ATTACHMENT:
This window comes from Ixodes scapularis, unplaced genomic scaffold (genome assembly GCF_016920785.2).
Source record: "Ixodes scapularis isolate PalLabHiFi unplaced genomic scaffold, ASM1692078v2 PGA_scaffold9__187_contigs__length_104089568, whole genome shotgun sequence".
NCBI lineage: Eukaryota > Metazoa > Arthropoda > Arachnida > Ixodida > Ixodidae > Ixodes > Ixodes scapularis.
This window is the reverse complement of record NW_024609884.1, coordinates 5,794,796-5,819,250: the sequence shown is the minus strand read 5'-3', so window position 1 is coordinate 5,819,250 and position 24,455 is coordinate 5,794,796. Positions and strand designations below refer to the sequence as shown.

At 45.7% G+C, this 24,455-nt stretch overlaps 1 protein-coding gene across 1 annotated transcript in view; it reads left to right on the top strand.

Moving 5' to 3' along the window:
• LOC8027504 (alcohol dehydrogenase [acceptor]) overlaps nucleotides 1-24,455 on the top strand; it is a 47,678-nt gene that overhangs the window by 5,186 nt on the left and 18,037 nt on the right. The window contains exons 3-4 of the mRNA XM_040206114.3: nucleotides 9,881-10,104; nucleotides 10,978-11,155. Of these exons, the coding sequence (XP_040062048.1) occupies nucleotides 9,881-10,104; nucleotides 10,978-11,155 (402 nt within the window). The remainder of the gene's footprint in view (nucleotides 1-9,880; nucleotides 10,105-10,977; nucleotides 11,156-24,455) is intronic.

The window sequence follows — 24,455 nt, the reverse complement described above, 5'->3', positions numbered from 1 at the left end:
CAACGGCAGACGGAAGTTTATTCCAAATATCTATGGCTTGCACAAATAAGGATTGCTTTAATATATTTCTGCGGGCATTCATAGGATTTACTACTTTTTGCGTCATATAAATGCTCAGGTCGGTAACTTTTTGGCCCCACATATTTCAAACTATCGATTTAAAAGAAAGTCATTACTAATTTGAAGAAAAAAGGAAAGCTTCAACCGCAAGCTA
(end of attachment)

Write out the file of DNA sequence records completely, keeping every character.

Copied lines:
This window comes from Ixodes scapularis, unplaced genomic scaffold (genome assembly GCF_016920785.2).
Source record: "Ixodes scapularis isolate PalLabHiFi unplaced genomic scaffold, ASM1692078v2 PGA_scaffold9__187_contigs__length_104089568, whole genome shotgun sequence".
NCBI lineage: Eukaryota > Metazoa > Arthropoda > Arachnida > Ixodida > Ixodidae > Ixodes > Ixodes scapularis.
This window is the reverse complement of record NW_024609884.1, coordinates 5,794,796-5,819,250: the sequence shown is the minus strand read 5'-3', so window position 1 is coordinate 5,819,250 and position 24,455 is coordinate 5,794,796. Positions and strand designations below refer to the sequence as shown.

At 45.7% G+C, this 24,455-nt stretch overlaps 1 protein-coding gene across 1 annotated transcript in view; it reads left to right on the top strand.

Moving 5' to 3' along the window:
• LOC8027504 (alcohol dehydrogenase [acceptor]) overlaps nucleotides 1-24,455 on the top strand; it is a 47,678-nt gene that overhangs the window by 5,186 nt on the left and 18,037 nt on the right. The window contains exons 3-4 of the mRNA XM_040206114.3: nucleotides 9,881-10,104; nucleotides 10,978-11,155. Of these exons, the coding sequence (XP_040062048.1) occupies nucleotides 9,881-10,104; nucleotides 10,978-11,155 (402 nt within the window). The remainder of the gene's footprint in view (nucleotides 1-9,880; nucleotides 10,105-10,977; nucleotides 11,156-24,455) is intronic.

The window sequence follows — 24,455 nt, the reverse complement described above, 5'->3', positions numbered from 1 at the left end:
CAACGGCAGACGGAAGTTTATTCCAAATATCTATGGCTTGCACAAATAAGGATTGCTTTAATATATTTCTGCGGGCATTCATAGGATTTACTACTTTTTGCGTCATATAAATGCTCAGGTCGGTAACTTTTTGGCCCCACATATTTCAAACTATCGATTTAAAAGAAAGTCATTACTAATTTGAAGAAAAAAGGAAAGCTTCAACCGCAAGCTA